Spectral thinking in the music of George Benjamin

Scheuregger, Martin (2017) Spectral thinking in the music of George Benjamin. In: Spectralisms: an international conference, 15–16 March 2017, Faculty of Music, University of Oxford.

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Item Type:Conference or Workshop contribution (Paper)
Item Status:Live Archive

Abstract

Whilst the features of spectralism are diverse and difficult to define, there can be little doubt that in the music of George Benjamin there exist characteristics that are commonly regarded as being related to spectral thinking. As with many composers of the late twentieth century, the sounds of both the proto-spectralists and the early spectral pioneers resonate in the music of Benjamin. Approaches to colour and timbre, the use of organic structures, and the presence of spectral harmonies come together with a fastidious approach to orchestration to give this music its distinctive sound. Yet these factors do not define the music; it is not entirely spectral. There are moments of consonant, even functional, harmony; evidence of teleological thinking and a preference for change over stasis; and an impression that timbre enhances the music rather than acts as its impetus.

Benjamin's music is characterised by an acute sense of sonority, yet it is not all about the sound. Form plays a crucial role, and it is often the expression of this form through tonality and texture that is of primary importance. The music exists in a tension between localised timbre and large-scale structure: it can be enjoyed for the sounds one hears as much as the journey that is created.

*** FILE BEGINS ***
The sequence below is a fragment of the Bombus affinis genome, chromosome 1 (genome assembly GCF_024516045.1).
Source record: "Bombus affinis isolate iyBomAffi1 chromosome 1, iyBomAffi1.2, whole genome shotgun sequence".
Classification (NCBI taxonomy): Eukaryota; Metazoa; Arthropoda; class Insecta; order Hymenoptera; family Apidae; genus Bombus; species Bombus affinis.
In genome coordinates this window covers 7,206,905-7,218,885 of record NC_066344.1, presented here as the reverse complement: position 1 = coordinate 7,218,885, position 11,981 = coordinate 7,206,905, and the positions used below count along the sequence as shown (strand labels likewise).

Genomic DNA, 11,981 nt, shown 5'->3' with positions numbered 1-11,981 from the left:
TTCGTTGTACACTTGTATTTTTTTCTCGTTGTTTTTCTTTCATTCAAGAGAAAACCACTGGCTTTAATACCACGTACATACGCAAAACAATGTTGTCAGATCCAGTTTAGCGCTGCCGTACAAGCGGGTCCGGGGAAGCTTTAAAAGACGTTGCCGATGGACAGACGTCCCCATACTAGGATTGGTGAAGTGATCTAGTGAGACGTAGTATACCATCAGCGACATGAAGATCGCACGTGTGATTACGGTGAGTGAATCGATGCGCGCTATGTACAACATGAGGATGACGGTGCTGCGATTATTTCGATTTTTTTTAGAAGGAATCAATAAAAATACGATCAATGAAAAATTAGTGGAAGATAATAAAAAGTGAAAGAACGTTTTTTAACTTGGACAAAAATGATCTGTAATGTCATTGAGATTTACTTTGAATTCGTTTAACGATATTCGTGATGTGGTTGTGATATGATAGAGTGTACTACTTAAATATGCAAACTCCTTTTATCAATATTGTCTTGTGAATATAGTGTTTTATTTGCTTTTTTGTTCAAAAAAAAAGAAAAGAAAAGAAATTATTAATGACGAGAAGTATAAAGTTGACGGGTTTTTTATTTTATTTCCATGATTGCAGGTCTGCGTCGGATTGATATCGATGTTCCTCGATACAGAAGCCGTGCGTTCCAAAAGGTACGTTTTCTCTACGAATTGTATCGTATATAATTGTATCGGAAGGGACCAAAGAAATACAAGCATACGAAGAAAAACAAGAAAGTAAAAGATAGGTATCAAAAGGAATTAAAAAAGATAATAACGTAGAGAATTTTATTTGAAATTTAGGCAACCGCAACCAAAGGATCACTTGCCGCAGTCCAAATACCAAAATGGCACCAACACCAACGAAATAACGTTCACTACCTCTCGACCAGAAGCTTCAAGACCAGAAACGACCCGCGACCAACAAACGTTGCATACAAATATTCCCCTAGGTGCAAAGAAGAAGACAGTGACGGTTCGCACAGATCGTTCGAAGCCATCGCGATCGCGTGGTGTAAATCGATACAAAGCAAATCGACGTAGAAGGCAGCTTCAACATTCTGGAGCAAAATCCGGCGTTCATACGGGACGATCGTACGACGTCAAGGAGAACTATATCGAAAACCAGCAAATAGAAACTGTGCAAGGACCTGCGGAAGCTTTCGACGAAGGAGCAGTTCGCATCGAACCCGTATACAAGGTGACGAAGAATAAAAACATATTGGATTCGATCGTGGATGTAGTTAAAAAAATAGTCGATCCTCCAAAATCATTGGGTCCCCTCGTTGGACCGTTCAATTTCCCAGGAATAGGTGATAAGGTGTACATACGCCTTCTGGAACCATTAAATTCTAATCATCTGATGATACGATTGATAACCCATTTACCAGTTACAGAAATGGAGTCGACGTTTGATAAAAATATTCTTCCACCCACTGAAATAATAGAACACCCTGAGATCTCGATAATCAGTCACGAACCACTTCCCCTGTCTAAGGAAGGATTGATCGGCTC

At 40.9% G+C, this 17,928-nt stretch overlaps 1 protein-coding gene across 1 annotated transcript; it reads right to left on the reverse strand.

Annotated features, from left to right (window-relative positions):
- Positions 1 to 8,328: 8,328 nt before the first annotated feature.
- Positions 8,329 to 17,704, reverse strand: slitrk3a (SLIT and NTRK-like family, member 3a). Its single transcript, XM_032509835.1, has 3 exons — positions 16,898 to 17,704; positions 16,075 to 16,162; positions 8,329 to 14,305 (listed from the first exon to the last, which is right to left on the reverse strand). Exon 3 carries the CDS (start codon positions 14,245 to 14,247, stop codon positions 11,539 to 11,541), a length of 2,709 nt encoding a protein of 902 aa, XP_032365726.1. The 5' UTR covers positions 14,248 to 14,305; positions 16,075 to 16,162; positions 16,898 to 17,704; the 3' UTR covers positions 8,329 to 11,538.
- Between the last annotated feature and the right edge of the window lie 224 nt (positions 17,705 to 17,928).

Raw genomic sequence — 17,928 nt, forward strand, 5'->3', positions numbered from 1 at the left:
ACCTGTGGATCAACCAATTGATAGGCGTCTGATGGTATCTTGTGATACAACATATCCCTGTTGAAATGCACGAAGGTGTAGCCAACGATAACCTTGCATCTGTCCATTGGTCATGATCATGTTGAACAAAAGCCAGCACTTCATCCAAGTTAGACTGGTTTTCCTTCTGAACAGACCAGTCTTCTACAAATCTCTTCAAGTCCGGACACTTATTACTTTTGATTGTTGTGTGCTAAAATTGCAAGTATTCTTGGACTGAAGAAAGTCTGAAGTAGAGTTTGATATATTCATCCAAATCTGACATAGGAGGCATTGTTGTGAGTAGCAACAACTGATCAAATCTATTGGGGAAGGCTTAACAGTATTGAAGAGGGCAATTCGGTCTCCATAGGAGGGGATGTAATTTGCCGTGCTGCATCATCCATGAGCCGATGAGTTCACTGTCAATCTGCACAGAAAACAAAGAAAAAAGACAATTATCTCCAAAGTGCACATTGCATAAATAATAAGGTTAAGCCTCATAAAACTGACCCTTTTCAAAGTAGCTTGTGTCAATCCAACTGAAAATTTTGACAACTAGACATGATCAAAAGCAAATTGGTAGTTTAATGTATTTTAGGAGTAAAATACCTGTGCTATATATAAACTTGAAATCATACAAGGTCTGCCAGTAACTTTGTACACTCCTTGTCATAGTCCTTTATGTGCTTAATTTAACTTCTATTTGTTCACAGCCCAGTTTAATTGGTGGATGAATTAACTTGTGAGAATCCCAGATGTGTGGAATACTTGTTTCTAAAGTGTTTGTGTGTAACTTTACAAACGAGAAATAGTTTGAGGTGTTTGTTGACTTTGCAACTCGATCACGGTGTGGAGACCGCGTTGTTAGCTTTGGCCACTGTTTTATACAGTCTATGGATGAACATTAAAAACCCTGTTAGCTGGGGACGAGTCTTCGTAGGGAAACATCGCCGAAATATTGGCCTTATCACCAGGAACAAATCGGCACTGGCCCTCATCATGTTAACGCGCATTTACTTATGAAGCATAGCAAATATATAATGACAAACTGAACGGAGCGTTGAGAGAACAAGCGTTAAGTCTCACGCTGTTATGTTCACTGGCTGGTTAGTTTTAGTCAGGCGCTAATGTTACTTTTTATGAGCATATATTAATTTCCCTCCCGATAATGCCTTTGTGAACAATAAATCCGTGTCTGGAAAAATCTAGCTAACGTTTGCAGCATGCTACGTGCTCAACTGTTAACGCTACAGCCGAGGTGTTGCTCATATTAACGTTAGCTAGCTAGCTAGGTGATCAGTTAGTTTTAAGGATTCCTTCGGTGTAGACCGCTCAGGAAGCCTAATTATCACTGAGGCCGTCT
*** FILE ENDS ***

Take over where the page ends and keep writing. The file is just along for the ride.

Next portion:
This paper examines the place of spectral thinking in Benjamin's music and proposes a basis for understanding the relationship between timbre, harmony and form in his compositional approach(es). An analysis of A Mind of Winter (1981) will act as a case study from which broader issues relating to later works will be extrapolated. Analysis of localised and macro-level examples will inform conclusions that aim to open up a wider debate on this subject, and provide a starting point for the exploration of other works.

Keywords:Music, Spectralism, Spectralist, Composition, George Benjamin, British Music
Subjects:W Creative Arts and Design > W300 Music
Divisions:College of Arts > School of Fine & Performing Arts > School of Fine & Performing Arts (Performing Arts)
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ID Code:35181
Deposited On:04 Mar 2019 07:27

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